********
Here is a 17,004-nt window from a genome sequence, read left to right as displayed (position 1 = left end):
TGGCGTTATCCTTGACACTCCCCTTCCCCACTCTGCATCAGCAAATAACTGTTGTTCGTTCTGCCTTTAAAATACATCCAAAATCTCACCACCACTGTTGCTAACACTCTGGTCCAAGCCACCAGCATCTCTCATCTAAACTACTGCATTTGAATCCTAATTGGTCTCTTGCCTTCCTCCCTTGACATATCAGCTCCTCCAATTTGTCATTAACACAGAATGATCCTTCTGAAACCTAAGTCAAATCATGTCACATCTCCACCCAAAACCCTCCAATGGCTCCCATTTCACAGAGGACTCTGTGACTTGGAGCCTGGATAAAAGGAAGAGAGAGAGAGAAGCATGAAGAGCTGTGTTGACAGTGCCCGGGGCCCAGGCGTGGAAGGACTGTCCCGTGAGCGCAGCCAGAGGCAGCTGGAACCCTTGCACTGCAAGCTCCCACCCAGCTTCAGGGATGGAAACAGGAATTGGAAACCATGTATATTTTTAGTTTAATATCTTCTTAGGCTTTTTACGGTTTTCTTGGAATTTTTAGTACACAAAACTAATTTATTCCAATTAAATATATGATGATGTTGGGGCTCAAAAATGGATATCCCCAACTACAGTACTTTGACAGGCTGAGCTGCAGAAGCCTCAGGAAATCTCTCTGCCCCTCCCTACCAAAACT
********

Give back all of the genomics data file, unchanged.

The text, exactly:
Here is a 17,004-nt window from a genome sequence, read left to right as displayed (position 1 = left end):
TGGCGTTATCCTTGACACTCCCCTTCCCCACTCTGCATCAGCAAATAACTGTTGTTCGTTCTGCCTTTAAAATACATCCAAAATCTCACCACCACTGTTGCTAACACTCTGGTCCAAGCCACCAGCATCTCTCATCTAAACTACTGCATTTGAATCCTAATTGGTCTCTTGCCTTCCTCCCTTGACATATCAGCTCCTCCAATTTGTCATTAACACAGAATGATCCTTCTGAAACCTAAGTCAAATCATGTCACATCTCCACCCAAAACCCTCCAATGGCTCCCATTTCACAGAGGACTCTGTGACTTGGAGCCTGGATAAAAGGAAGAGAGAGAGAGAAGCATGAAGAGCTGTGTTGACAGTGCCCGGGGCCCAGGCGTGGAAGGACTGTCCCGTGAGCGCAGCCAGAGGCAGCTGGAACCCTTGCACTGCAAGCTCCCACCCAGCTTCAGGGATGGAAACAGGAATTGGAAACCATGTATATTTTTAGTTTAATATCTTCTTAGGCTTTTTACGGTTTTCTTGGAATTTTTAGTACACAAAACTAATTTATTCCAATTAAATATATGATGATGTTGGGGCTCAAAAATGGATATCCCCAACTACAGTACTTTGACAGGCTGAGCTGCAGAAGCCTCAGGAAATCTCTCTGCCCCTCCCTACCAAAACT